By Holly Brouker
Wellness Coordinator, CIP Berkshire
• Bodies are made to move – which is why we have bones, muscle, and joints. We learn about strengthening bones, increasing muscle strength and flexibility, and how to develop an improved range of motion through the various forms of exercise practiced in our sessions. Ex. Zumba, steppers, stretching, speed walking, circuits, exercise bands
• Taking good care of our bodies allows us to not only look and feel better, yet we are learning to use and care for all body parts, inside and out, to work more efficiently and endure more through our efforts. Ex. Wearing workout gear, posture practice, good hygiene, nutrition, proper sleep habits
• Students have reported, just as numerous studies have shown, prior to exercise feelings of low energy, depression, stress, anxiousness; after exercise, students state feeling more relaxed, happy, relieved and energized, and ready to take on the day. Ex. Students write in journals before and after each wellness session
• Exercise sessions assist students to connect with each other. While working out together they are encouraged to lead, motivate, and work together in various activities, resulting in fun and laughter (another stress release). Ex. Assist & encourage each other, teamwork, common interest conversations, partner ball skills
• Students are encouraged to exercise on their own throughout their day or with a roommate or friend to get the preventative benefits while lessening anxiety, depression, anger, and overall well-being due to regular exercise habits. Ex. Recommended exercises for apartment workouts, walking independently or socially with others, playing ball games
• Effort Muscle – As students become stronger in mind, body, and spirit through their efforts and achievements during exercise sessions, they can then utilize that same effort toward all other challenging aspects of their lives. Ex. Trying their hardest, attempting new challenges, not saying “I can’t”, listening to directions, learning through modifications, reflex/reaction training
• Endurance – Through continual workouts students are gaining the strength necessary to sustain an active life; thus being more confident and able to perform with more focus and success on the job or with their studies. Ex. Outdoor fitness, soccer, hiking, Speed walks for distance, hill climbs, longer and more strenuous circuit, weight training – mind in muscle activities
• Warm ups – A 10 min. warm up is encouraged to get the heart pumping, blood flowing into all the extremities, muscles warm and elevate the mood. Ex. Cardio equipment, steppers, mini trampoline, burpees, jumping jacks, etc.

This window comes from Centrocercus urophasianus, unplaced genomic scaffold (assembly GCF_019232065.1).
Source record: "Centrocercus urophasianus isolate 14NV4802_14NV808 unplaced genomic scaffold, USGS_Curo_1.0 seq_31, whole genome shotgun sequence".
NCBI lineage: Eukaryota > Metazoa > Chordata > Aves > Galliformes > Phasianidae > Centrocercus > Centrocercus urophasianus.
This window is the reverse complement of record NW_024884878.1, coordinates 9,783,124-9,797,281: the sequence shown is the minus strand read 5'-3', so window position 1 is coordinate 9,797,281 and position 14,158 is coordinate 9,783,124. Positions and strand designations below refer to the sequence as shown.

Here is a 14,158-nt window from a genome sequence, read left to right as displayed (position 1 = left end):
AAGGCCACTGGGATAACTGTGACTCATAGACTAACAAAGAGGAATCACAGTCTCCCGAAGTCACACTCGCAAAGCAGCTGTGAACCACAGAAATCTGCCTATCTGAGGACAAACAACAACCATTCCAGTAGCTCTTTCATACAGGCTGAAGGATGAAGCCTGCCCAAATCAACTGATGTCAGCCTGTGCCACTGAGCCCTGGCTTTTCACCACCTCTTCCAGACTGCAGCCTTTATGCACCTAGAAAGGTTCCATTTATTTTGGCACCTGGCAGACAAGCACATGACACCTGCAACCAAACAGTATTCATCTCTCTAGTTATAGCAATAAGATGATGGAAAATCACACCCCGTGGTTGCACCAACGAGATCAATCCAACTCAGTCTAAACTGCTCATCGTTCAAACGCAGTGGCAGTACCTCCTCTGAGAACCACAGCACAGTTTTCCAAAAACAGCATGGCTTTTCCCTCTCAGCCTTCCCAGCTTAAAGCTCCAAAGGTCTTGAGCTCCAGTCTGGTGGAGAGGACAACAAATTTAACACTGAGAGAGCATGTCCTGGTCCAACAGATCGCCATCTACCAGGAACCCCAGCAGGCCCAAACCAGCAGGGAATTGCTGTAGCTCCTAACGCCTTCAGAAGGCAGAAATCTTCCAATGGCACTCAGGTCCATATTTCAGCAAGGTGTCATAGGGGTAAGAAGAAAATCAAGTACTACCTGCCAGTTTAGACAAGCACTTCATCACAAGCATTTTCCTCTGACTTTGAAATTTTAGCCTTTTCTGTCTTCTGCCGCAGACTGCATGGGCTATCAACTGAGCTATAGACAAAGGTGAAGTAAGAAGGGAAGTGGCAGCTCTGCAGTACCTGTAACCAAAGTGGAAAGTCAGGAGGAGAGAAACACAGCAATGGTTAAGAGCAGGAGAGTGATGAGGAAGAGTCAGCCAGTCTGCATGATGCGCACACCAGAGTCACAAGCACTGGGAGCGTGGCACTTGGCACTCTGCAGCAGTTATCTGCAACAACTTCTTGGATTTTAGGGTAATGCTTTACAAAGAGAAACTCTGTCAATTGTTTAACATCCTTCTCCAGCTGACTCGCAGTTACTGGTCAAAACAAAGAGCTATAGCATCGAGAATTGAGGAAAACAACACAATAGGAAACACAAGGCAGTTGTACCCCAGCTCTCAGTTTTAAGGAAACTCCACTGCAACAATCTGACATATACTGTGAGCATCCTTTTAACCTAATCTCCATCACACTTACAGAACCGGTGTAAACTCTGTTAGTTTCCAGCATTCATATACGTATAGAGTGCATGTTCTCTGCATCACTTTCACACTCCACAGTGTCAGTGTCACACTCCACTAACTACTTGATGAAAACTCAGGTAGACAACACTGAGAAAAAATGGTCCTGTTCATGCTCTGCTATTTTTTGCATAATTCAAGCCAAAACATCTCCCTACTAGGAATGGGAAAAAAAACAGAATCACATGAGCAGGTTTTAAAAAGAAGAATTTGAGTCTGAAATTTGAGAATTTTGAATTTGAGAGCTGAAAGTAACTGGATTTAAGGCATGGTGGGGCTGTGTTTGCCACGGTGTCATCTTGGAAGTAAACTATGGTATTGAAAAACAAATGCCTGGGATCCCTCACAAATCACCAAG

• Circuits – Target the specific muscle groups so students can identify their strengths and weakness. Beginner level and advanced levels are offered so each student can work at the level best suited to their fitness level. Ex. Targeting legs, core, upper body, cardio through various stations for varied time durations
• Coordination skills – throwing, catching, foot work, agility, rhythm, steppers, reflexes are all elements of both individual and group challenges so that students can become more aware of proprioceptors and movements within their own space. Ex. Brain gym/catching patterns, reflex ball game, Zumba, step routines, Outdoor fitness utilizing the lay of the land to exercise
• Relaxation and Mindfulness – Exercise is used to alleviate anxiety and stress from the body and mind. Slowing down movements and breathing instills a calmness throughout the body’s systems. Being mindful of each moment by focusing on the movement such as body scan or Yoga can eliminate stressful past and future thoughts. Ex. Yoga, Meditation, Walking meditation, sitting at the ledges, calming the mind on the mat, listening to quiet music and mental imagery
• Body Awareness – Through participation in various activities and exercises, students are led to understand the challenges they are attempting to overcome. Performing a movement, repeating the movement correctly, navigating their bodies and it’s parts, listening to their heart rates, breathing patterns and recognition of the overall feelings that encompass their entire being, are basics in development of better body awareness.
About the Author:
Holly is the Wellness Coordinator at CIP Berkshire. She began her career working in Special Education facilities for youths with severe emotional issues. Holly continues to research and stay current in the Wellness field by bringing a diverse choice of exercise opportunities to all the students at the Berkshire Center as well as taking many courses through Elm’s College Autism Studies department. Holly is persistent in attending workshops on Nutritional guidance and most recently Mindfulness Based Stress Reduction training. She has a BS in Health & Physical Education from the University of Massachusetts and and MEd in Organization/Management from Antioch University New England.